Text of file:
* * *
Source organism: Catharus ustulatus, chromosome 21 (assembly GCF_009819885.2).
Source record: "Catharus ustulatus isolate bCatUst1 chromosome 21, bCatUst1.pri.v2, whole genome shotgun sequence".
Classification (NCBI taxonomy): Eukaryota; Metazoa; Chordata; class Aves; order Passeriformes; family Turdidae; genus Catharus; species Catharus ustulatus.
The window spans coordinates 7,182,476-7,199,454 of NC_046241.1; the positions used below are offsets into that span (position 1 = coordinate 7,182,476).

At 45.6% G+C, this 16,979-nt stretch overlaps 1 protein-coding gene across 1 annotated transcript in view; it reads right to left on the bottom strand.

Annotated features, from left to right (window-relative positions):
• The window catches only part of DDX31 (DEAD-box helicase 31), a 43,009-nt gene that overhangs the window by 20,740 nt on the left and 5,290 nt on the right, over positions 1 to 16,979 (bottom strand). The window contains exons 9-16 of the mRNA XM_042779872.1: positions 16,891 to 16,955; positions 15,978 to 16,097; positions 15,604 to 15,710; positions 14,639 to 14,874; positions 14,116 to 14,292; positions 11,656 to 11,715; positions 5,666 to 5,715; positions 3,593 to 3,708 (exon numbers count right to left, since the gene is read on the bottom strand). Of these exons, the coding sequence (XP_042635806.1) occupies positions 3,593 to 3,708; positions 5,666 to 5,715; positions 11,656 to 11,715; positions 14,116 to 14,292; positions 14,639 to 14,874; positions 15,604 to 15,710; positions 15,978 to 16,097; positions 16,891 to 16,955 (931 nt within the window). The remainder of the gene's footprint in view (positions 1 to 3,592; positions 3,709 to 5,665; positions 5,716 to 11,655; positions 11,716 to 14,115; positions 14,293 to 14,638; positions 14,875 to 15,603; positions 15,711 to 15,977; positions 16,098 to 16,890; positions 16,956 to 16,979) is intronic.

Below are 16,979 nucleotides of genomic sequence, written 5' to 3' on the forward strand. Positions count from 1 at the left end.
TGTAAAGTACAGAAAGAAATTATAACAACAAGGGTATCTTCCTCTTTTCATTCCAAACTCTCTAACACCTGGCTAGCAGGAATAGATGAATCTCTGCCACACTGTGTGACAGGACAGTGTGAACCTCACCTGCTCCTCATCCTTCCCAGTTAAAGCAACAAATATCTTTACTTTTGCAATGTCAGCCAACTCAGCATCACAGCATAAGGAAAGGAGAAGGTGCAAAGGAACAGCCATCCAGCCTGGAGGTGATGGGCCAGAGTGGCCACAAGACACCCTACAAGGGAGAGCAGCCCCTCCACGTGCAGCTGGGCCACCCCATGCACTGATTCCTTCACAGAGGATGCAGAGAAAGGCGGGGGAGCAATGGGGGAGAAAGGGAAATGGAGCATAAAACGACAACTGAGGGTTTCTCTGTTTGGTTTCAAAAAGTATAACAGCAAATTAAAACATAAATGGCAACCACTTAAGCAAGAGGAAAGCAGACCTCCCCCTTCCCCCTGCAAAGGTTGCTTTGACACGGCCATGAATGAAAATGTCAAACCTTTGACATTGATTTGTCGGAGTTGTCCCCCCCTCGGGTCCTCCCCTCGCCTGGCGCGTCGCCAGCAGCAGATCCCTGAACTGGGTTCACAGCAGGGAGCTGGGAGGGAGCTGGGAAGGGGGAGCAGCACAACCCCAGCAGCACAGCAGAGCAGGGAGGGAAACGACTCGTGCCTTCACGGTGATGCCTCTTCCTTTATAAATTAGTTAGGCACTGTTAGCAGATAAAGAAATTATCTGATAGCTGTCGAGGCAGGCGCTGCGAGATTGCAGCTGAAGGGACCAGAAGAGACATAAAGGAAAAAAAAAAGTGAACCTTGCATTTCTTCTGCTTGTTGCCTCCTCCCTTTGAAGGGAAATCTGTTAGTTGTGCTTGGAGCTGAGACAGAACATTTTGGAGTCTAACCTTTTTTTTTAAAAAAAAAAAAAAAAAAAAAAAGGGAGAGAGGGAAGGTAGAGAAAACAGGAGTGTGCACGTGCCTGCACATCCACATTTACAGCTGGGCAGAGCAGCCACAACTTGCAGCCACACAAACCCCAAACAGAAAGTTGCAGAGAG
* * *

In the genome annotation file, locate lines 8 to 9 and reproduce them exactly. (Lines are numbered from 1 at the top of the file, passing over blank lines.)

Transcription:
Below are 16,979 nucleotides of genomic sequence, written 5' to 3' on the forward strand. Positions count from 1 at the left end.
TGTAAAGTACAGAAAGAAATTATAACAACAAGGGTATCTTCCTCTTTTCATTCCAAACTCTCTAACACCTGGCTAGCAGGAATAGATGAATCTCTGCCACACTGTGTGACAGGACAGTGTGAACCTCACCTGCTCCTCATCCTTCCCAGTTAAAGCAACAAATATCTTTACTTTTGCAATGTCAGCCAACTCAGCATCACAGCATAAGGAAAGGAGAAGGTGCAAAGGAACAGCCATCCAGCCTGGAGGTGATGGGCCAGAGTGGCCACAAGACACCCTACAAGGGAGAGCAGCCCCTCCACGTGCAGCTGGGCCACCCCATGCACTGATTCCTTCACAGAGGATGCAGAGAAAGGCGGGGGAGCAATGGGGGAGAAAGGGAAATGGAGCATAAAACGACAACTGAGGGTTTCTCTGTTTGGTTTCAAAAAGTATAACAGCAAATTAAAACATAAATGGCAACCACTTAAGCAAGAGGAAAGCAGACCTCCCCCTTCCCCCTGCAAAGGTTGCTTTGACACGGCCATGAATGAAAATGTCAAACCTTTGACATTGATTTGTCGGAGTTGTCCCCCCCTCGGGTCCTCCCCTCGCCTGGCGCGTCGCCAGCAGCAGATCCCTGAACTGGGTTCACAGCAGGGAGCTGGGAGGGAGCTGGGAAGGGGGAGCAGCACAACCCCAGCAGCACAGCAGAGCAGGGAGGGAAACGACTCGTGCCTTCACGGTGATGCCTCTTCCTTTATAAATTAGTTAGGCACTGTTAGCAGATAAAGAAATTATCTGATAGCTGTCGAGGCAGGCGCTGCGAGATTGCAGCTGAAGGGACCAGAAGAGACATAAAGGAAAAAAAAAAGTGAACCTTGCATTTCTTCTGCTTGTTGCCTCCTCCCTTTGAAGGGAAATCTGTTAGTTGTGCTTGGAGCTGAGACAGAACATTTTGGAGTCTAACCTTTTTTTTTAAAAAAAAAAAAAAAAAAAAAAAGGGAGAGAGGGAAGGTAGAGAAAACAGGAGTGTGCACGTGCCTGCACATCCACATTTACAGCTGGGCAGAGCAGCCACAACTTGCAGCCACACAAACCCCAAACAGAAAGTTGCAGAGAG